The first delivery of the Russian S-300 surface-to-air missile system has arrived in Iran, the country’s Foreign Ministry has announced as it started to equip itself with technology that was blocked before it signed a deal with world powers on its nuclear program.
“We had already announced that despite several changes in the time of delivery, the deal is on its path of implementation and today I should announce that the first part of this equipment has arrived in Iran and delivery of other parts will continue,” Foreign Ministry spokesman Jaberi Ansari told journalists, Mehr news agency reported.
The S-300 surface-to-air system was first deployed at the height of the Cold War in 1979.
In its updated form it is one of the most advanced systems of its kind and, according to British security think tank RUSI, can engage multiple aircraft and ballistic missiles around 150 km (90 miles) away.
Russia’s agreement to provide Iran with S-300 has sparked concern in Israel, whose government Iran has said it aims to destroy.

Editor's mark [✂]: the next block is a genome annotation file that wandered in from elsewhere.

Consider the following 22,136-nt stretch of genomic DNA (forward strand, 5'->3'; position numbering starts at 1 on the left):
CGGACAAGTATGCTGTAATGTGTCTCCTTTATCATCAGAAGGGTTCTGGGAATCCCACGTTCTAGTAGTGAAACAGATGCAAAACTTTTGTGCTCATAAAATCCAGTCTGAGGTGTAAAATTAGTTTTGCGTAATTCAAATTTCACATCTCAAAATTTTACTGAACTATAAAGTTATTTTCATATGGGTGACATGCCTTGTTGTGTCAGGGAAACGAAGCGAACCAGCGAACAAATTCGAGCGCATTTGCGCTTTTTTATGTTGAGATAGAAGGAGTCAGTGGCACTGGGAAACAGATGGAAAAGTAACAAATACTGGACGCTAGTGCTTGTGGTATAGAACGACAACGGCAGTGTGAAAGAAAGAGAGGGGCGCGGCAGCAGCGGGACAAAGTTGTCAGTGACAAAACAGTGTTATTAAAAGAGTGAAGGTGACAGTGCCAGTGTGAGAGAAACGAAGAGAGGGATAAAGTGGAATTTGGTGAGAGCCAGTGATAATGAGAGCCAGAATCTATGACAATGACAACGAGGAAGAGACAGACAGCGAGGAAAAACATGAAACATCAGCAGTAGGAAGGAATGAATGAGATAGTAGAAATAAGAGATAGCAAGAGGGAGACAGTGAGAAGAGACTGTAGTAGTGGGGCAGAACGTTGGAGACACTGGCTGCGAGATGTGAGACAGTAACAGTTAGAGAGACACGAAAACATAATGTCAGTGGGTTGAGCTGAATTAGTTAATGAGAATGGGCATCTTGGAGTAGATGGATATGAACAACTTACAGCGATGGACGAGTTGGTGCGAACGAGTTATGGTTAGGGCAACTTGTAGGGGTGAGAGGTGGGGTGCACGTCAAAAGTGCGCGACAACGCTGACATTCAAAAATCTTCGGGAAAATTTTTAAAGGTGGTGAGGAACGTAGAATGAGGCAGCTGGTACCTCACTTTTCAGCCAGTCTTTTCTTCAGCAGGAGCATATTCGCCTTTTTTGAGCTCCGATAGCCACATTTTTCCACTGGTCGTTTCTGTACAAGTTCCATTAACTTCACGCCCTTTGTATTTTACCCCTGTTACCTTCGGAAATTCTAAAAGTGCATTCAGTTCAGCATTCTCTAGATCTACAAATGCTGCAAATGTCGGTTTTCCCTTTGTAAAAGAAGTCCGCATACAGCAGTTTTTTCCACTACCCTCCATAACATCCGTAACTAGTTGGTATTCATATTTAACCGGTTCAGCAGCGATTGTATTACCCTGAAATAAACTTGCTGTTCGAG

Russian President Vladimir Putin had discussed his move in a phone call with Israeli Prime Minister Benjamin Netanyahu, telling him that Israel shouldn’t be worried about the “purely defensive” weapon.
Ansari told a news conference on Monday: “I announce today that the first phase of this (delayed) contract has been implemented.”
He said the delivery came through the Caspian Sea, which both Iran and Russia border.
Ansari was replying to reporters’ questions about videos on social media showing what appeared to be parts of an S-300 missile system on trucks in northern Iran.
Russia’s deal with Iran was first signed in 2007, but was suspended by Russia under pressure from the US and Israel. Moscow said the delivery would destabilize regional security at a time when Tehran was accused of having a undercover nuclear weapons program.
Russia also said it cancelled a contract to deliver S-300s to Iran in 2010 under pressure from the West. President Vladimir Putin lifted that self-imposed ban in April 2015, after an interim agreement that paved the way for July’s full nuclear deal.
The U.S. military has said it has accounted for the possible delivery of the S-300 to Iran in its contingency planning.